Speeding through their first track, Firegarden has a straight-forward, intense brand of punk-laced rock. Very clean in their style of music, â€œLast Wordsâ€ starts out their 2164. Very cognoscent of what hooks listeners in, a multi-part harmony cuts through the fuzzy guitar of the track, and a sizzling, squealing guitar solo consequently cuts through the vocals. â€œDonâ€™t Run Me Overâ€ is a track that is full of whistles and bells, and Jamesâ€™ bass lines provide a brooding sense of deepness to a track that by all means is pretty upbeat. The infusion of funk into â€œDonâ€™t Run Me Overâ€ shows me a desire to experiment that is sadly absent from many bands that have such polished of a sound. Firegarden is perfectly willing to pull anything out of their hat, even if the results become a little cluttered, as in sections of â€œRunâ€. In another straight-forward track that transcends all specific rock genres, the hard-hitting yet emotional â€œI Want Youâ€ is a track that is balanced and â€œeverything for everyoneâ€.
â€œI Want Youâ€ leads into the first track that shows Firegardenâ€™s mortality, â€œNevergreenâ€. While by all means the track is still catchy and well-done, the track itself starts out with the band sputtering, but leading itself well in the way of correction by the intense, Disturbed-level drumming of the Tuckmeister. Showing more teeth and a set of influences that belie more metal roots for â€œSleeplessâ€, the early Hetfield-esque vocals of James work as well as they did for the former during the â€œKill â€˜Em Allâ€ sessions. The incredible guitar solos found on other parts of the disc really find a niche during this track. Clocking in just a few seconds over four minutes, Firegarden steps over the pitfall that befalls many a metal band â€“ extreme song lengths. Turning the Deep Purple hit â€œHighway Starâ€ into a Judas Priest-sounding track, Firegarden shows off the pipes of James in a way that is a first for the CD.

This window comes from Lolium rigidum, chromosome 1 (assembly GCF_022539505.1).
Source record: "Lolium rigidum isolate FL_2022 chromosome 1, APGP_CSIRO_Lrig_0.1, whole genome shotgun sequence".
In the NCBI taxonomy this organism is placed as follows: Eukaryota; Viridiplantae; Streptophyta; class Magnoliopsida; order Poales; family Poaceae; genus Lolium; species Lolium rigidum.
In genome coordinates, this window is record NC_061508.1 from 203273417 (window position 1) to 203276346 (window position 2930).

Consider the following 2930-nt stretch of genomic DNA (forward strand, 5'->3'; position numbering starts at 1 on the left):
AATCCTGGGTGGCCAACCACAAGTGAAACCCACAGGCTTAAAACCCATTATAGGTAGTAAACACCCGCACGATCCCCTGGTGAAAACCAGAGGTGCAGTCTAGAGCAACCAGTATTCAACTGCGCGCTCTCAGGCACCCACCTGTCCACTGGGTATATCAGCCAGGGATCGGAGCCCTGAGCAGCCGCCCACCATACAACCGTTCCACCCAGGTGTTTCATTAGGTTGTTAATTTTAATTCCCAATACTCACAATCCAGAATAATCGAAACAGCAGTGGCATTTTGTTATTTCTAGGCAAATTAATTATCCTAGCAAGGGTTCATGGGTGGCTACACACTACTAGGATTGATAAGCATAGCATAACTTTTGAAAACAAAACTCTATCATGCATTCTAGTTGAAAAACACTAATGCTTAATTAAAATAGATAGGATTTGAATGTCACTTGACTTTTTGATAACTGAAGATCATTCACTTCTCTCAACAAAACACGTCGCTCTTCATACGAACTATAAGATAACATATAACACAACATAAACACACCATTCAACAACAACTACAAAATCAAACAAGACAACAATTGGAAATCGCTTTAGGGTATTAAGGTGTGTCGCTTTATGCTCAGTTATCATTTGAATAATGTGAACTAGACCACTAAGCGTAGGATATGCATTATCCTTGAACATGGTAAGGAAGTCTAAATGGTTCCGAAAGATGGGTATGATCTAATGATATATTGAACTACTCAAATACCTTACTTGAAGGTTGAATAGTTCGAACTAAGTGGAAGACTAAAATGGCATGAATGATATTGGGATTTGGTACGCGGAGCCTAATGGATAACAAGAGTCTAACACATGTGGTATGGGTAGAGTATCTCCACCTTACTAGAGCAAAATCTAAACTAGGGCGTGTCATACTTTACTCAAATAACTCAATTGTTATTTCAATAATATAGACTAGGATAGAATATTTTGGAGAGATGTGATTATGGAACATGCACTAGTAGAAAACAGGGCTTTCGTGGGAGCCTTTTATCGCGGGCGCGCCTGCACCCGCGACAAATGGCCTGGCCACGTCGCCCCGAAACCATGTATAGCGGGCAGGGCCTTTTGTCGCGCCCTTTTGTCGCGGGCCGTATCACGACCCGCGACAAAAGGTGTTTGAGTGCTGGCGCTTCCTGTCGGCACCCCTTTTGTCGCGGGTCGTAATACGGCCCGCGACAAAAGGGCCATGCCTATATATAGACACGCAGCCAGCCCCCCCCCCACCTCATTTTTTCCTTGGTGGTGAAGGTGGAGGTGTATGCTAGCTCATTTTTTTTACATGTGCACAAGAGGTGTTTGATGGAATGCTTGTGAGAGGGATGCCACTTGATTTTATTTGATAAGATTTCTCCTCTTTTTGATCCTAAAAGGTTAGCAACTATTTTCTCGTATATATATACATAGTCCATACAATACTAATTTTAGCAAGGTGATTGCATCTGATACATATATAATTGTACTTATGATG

Firegarden is a band that seems more sincere than The Darkness, and are possessors of a greater influence base, enabling them to make tracks sound miles apart, tied together by the extreme talent of the band. No doubt that Firegarden will continue amassing popularity until, one day, we see them on the front cover of Kerrang! or conversing with Jamey Josta on Headbangersâ€™ Ball. With no considerable weakness holding them back, Firegarden can only improve from here.
Top Tracks: Highway Star, I Want You
Firegarden â€“ 2164 / 2004 Self-Released / 10 Tracks / http://www.firegarden.co.uk / email@example.com / Reviewed 14 November 2004